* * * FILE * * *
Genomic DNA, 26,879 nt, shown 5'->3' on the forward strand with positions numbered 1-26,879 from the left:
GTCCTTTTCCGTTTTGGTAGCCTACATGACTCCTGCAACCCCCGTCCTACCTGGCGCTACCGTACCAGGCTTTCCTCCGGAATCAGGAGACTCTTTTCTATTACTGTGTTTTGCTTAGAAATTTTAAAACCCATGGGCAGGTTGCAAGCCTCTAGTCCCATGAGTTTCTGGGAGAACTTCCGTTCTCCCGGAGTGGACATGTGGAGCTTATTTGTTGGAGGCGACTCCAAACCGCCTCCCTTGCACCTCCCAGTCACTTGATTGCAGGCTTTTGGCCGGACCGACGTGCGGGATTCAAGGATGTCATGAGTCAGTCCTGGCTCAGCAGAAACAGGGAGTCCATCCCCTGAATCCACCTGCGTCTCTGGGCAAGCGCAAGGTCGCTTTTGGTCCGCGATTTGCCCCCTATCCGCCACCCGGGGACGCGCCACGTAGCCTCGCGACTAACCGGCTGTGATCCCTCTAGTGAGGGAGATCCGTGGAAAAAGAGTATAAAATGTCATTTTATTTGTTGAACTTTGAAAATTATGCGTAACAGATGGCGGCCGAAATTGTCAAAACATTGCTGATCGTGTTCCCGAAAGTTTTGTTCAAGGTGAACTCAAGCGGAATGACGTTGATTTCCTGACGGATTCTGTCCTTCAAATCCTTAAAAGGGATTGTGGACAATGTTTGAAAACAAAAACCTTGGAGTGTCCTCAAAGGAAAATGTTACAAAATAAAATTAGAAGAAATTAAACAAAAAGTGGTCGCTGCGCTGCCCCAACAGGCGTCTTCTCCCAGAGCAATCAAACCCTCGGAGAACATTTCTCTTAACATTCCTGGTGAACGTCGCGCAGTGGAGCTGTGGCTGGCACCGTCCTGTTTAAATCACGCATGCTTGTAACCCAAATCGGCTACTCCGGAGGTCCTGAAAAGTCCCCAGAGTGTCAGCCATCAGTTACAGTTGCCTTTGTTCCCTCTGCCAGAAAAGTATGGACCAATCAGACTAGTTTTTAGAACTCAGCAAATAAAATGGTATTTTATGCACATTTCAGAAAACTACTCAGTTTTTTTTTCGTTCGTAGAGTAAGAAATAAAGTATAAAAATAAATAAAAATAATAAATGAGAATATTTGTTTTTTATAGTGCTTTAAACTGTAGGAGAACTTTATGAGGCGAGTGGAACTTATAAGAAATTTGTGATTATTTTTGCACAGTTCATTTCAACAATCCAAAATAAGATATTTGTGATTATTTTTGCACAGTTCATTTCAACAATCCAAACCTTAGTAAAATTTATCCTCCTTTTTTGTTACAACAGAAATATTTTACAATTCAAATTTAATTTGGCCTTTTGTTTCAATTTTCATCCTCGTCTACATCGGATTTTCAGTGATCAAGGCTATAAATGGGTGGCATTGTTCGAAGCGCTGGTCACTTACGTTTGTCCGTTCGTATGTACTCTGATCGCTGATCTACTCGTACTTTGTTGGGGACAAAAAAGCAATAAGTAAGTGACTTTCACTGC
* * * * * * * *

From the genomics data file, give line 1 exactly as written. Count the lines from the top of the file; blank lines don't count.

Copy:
Genomic DNA, 26,879 nt, shown 5'->3' on the forward strand with positions numbered 1-26,879 from the left: